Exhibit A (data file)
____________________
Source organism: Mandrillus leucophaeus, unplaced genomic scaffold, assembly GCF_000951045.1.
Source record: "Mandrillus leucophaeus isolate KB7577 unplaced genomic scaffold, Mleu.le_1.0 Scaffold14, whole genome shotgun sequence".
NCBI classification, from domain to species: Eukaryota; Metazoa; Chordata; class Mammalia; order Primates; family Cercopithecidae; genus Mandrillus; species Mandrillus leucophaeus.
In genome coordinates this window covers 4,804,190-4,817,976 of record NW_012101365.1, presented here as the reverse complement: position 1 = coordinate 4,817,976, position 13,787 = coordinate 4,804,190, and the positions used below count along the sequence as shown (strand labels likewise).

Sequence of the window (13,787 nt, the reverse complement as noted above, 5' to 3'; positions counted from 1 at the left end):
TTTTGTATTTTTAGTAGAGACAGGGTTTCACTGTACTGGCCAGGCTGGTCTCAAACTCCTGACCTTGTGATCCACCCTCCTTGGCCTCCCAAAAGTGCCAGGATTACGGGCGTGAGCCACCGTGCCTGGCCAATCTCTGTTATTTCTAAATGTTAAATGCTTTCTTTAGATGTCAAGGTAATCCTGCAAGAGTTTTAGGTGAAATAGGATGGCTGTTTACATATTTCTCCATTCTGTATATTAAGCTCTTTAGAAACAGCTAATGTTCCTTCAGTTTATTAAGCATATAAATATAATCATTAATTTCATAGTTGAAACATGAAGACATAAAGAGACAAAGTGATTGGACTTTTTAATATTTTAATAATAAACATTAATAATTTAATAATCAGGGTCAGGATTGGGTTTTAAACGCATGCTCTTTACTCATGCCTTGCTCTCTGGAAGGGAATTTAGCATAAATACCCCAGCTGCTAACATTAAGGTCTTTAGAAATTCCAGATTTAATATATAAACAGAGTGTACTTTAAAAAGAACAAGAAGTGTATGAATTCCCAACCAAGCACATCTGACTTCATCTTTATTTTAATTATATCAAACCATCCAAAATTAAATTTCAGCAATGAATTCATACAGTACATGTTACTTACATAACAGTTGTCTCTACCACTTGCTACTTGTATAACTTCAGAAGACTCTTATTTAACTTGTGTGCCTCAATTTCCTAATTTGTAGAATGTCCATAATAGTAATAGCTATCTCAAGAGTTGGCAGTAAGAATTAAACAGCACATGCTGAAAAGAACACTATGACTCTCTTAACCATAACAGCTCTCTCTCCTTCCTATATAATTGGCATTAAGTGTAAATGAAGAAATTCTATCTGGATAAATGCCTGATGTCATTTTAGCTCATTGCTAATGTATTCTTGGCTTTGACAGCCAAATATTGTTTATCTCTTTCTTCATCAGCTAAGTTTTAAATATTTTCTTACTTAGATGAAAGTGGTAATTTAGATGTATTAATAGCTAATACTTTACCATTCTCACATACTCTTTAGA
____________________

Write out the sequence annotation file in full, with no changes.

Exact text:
Source organism: Mandrillus leucophaeus, unplaced genomic scaffold, assembly GCF_000951045.1.
Source record: "Mandrillus leucophaeus isolate KB7577 unplaced genomic scaffold, Mleu.le_1.0 Scaffold14, whole genome shotgun sequence".
NCBI classification, from domain to species: Eukaryota; Metazoa; Chordata; class Mammalia; order Primates; family Cercopithecidae; genus Mandrillus; species Mandrillus leucophaeus.
In genome coordinates this window covers 4,804,190-4,817,976 of record NW_012101365.1, presented here as the reverse complement: position 1 = coordinate 4,817,976, position 13,787 = coordinate 4,804,190, and the positions used below count along the sequence as shown (strand labels likewise).

Sequence of the window (13,787 nt, the reverse complement as noted above, 5' to 3'; positions counted from 1 at the left end):
TTTTGTATTTTTAGTAGAGACAGGGTTTCACTGTACTGGCCAGGCTGGTCTCAAACTCCTGACCTTGTGATCCACCCTCCTTGGCCTCCCAAAAGTGCCAGGATTACGGGCGTGAGCCACCGTGCCTGGCCAATCTCTGTTATTTCTAAATGTTAAATGCTTTCTTTAGATGTCAAGGTAATCCTGCAAGAGTTTTAGGTGAAATAGGATGGCTGTTTACATATTTCTCCATTCTGTATATTAAGCTCTTTAGAAACAGCTAATGTTCCTTCAGTTTATTAAGCATATAAATATAATCATTAATTTCATAGTTGAAACATGAAGACATAAAGAGACAAAGTGATTGGACTTTTTAATATTTTAATAATAAACATTAATAATTTAATAATCAGGGTCAGGATTGGGTTTTAAACGCATGCTCTTTACTCATGCCTTGCTCTCTGGAAGGGAATTTAGCATAAATACCCCAGCTGCTAACATTAAGGTCTTTAGAAATTCCAGATTTAATATATAAACAGAGTGTACTTTAAAAAGAACAAGAAGTGTATGAATTCCCAACCAAGCACATCTGACTTCATCTTTATTTTAATTATATCAAACCATCCAAAATTAAATTTCAGCAATGAATTCATACAGTACATGTTACTTACATAACAGTTGTCTCTACCACTTGCTACTTGTATAACTTCAGAAGACTCTTATTTAACTTGTGTGCCTCAATTTCCTAATTTGTAGAATGTCCATAATAGTAATAGCTATCTCAAGAGTTGGCAGTAAGAATTAAACAGCACATGCTGAAAAGAACACTATGACTCTCTTAACCATAACAGCTCTCTCTCCTTCCTATATAATTGGCATTAAGTGTAAATGAAGAAATTCTATCTGGATAAATGCCTGATGTCATTTTAGCTCATTGCTAATGTATTCTTGGCTTTGACAGCCAAATATTGTTTATCTCTTTCTTCATCAGCTAAGTTTTAAATATTTTCTTACTTAGATGAAAGTGGTAATTTAGATGTATTAATAGCTAATACTTTACCATTCTCACATACTCTTTAGA